The COVID-19 pandemic has wreaked havoc across many sectors of the Canadian and global economy. However, home entertainment providers have entered a new golden age. Netflix, which had drawn concerns heading into 2020 due to the rise of competitors like Apple and Amazon, has solidified its dominant position. Shares of Netflix have climbed 62% in 2020 as of close on September 3.
Today, I want to look at two alternatives in the Canadian market. These TSX stocks are much smaller players in the streaming space. Netflix has performed well in 2020, but it has slowed down over the past month. Instead of focusing on the streaming king, investors may want to focus on some streaming TSX stocks that are flying under the radar.
How the rise of Netflix has transformed home entertainment
All the way back in late 2017, I’d discussed the changing entertainment landscape. The CRTC released a report at the time that showed how consumers were steadily migrating to streaming platforms. Movie theatres across North America were forced to shut down in response to the pandemic in the early spring. This industry was already contending with the rise of streaming services.
Disney has struggled mightily with the closure of its cruises, theme parks, and theatres that have been dominated by the company. However, its Disney Plus streaming platform has continued to post impressive subscriber growth. Investors should expect this to continue, even when the pandemic is in the rear-view mirror.
In January, I’d discussed how Canadians could invest in domestic streaming platforms. I want to review those same two TSX stocks right now.
These TSX stocks are moving into the streaming space
WildBrain (TSX:WILD) is a Halifax-based media production and brand licensing company. It recently changed its name from DHX Media. The company executed its name change to capitalize on the strength of its rising streaming channel, which is titled WildBrain. Shares of WildBrain have dropped 24% so far this year.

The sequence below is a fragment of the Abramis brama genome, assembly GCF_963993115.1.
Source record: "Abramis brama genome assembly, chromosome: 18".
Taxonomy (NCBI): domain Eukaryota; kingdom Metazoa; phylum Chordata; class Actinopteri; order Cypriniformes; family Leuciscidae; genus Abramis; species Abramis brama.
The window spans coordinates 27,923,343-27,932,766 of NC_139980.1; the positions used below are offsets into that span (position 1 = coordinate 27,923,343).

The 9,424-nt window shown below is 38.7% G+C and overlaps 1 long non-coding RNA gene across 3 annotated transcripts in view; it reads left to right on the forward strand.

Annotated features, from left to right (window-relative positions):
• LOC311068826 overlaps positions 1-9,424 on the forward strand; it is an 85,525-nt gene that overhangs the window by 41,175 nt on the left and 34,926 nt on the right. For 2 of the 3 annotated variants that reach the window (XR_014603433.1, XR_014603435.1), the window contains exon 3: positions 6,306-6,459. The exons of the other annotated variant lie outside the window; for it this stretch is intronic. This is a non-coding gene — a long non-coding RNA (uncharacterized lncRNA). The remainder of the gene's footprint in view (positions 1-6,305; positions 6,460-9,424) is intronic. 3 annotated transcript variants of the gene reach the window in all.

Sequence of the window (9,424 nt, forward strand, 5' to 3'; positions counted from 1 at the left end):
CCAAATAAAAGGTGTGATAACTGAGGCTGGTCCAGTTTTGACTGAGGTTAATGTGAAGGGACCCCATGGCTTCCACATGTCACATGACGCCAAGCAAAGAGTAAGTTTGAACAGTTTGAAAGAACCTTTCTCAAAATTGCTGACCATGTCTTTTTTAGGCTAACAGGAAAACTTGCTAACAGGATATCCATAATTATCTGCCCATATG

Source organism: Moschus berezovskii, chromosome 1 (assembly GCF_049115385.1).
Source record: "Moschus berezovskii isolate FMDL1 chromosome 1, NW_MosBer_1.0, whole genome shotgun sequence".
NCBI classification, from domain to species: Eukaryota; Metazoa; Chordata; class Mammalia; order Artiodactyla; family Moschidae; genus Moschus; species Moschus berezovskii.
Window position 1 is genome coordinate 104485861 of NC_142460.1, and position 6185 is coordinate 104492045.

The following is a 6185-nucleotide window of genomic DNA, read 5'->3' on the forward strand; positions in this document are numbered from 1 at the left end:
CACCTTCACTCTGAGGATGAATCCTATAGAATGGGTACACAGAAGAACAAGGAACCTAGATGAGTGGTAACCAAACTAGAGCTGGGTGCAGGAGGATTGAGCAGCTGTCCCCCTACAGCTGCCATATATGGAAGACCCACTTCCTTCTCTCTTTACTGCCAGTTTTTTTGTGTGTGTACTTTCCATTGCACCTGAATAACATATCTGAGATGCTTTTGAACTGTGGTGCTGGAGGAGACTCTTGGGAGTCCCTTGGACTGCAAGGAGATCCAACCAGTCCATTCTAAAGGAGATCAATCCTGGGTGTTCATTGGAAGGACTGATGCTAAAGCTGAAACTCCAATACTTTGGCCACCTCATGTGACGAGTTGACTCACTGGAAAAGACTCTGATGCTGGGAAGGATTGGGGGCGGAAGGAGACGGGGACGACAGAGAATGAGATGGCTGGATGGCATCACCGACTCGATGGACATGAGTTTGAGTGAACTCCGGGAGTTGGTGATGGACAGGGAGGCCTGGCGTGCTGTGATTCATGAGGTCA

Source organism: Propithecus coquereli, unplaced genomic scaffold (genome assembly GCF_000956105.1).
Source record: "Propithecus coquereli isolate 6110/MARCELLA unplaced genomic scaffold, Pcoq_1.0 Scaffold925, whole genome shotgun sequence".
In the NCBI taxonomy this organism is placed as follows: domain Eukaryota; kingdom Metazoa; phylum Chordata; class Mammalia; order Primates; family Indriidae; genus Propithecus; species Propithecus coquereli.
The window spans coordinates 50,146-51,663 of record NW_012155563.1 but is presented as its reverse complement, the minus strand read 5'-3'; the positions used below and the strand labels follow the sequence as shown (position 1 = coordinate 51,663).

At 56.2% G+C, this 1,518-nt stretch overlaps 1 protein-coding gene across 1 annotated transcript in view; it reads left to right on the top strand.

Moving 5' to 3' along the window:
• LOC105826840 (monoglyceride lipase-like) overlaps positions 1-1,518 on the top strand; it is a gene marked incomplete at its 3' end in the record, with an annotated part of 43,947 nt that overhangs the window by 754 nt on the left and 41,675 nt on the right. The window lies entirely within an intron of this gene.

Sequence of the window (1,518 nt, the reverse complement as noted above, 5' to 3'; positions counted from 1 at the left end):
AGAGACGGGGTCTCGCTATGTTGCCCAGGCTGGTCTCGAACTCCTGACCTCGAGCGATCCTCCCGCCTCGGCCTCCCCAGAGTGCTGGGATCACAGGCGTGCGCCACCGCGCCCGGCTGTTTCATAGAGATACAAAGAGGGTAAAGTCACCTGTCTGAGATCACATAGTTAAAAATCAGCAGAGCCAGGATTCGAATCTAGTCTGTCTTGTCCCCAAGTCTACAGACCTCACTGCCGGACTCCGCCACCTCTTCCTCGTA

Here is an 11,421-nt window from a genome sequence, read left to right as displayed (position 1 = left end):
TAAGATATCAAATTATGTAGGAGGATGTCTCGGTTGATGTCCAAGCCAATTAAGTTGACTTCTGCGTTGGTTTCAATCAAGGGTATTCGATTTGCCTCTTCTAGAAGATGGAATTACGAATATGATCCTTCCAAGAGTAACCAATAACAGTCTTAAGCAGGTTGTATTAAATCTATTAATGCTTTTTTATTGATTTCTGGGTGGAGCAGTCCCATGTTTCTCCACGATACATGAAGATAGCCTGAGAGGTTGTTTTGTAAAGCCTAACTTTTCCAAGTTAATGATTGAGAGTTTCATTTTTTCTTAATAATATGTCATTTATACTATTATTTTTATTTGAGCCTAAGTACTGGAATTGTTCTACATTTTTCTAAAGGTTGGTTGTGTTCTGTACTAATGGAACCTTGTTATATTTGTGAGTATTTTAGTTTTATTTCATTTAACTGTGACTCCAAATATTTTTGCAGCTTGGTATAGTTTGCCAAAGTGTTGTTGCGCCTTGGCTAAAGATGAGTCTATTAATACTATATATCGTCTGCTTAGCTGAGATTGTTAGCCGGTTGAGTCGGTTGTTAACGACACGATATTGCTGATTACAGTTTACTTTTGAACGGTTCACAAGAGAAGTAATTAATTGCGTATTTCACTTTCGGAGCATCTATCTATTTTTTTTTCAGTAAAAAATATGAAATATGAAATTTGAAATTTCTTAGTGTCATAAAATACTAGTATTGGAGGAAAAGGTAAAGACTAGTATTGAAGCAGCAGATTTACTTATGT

Netflix it is not, but there is a lot to be excited about for WildBrain. In the third quarter of 2020, the company reported revenue of $98.3 million compared to $110.0 million in the previous year. WildBrain Spark views increased 19% year over year to over 10.3 billion. In the year-to-date period, views grew 42% to 59.1 billion.
The success of WildBrain Spark is encouraging, but this company has a long way to go to get into the good graces of mainstream investors. It possesses a middling balance sheet, and it is fighting to achieve profitability.
Corus Entertainment (TSX:CJR.B) is my preferred TSX stock. This media and content company has been a Canadian staple for decades. It is behind channels like the Global Television Network, YTV, Teletoon, and Treehouse TV. Like WildBrain, it is focused on the children’s television space. The company saw a boost in views in the most recent quarter, but it suffered due to a decline in advertising revenue. It recently moved to offer 24/7 news on its digital channels.
Shares of Corus Entertainment have increased 31% month over month. In Q3 fiscal 2020, the company saw consolidated revenues fall 24% from the prior year to $348 million. Unlike Netflix, this TSX stock offers income. It last declared a quarterly dividend of $0.06 per Class B share. This represents a tasty 7.6% yield.
On the topic of stocks to buy instead of Netflix…
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Iain and his team just published a detailed report on this tiny TSX stock. Find out how you can access the NEXT Shopify today!
John Mackey, CEO of Whole Foods Market, an Amazon subsidiary, is a member of The Motley Fool’s board of directors. Fool contributor Ambrose O’Callaghan has no position in any of the stocks mentioned. David Gardner owns shares of Amazon, Apple, and Netflix. Tom Gardner owns shares of Netflix. The Motley Fool owns shares of and recommends Amazon, Apple, and Netflix and recommends the following options: short January 2022 $1940 calls on Amazon and long January 2022 $1920 calls on Amazon.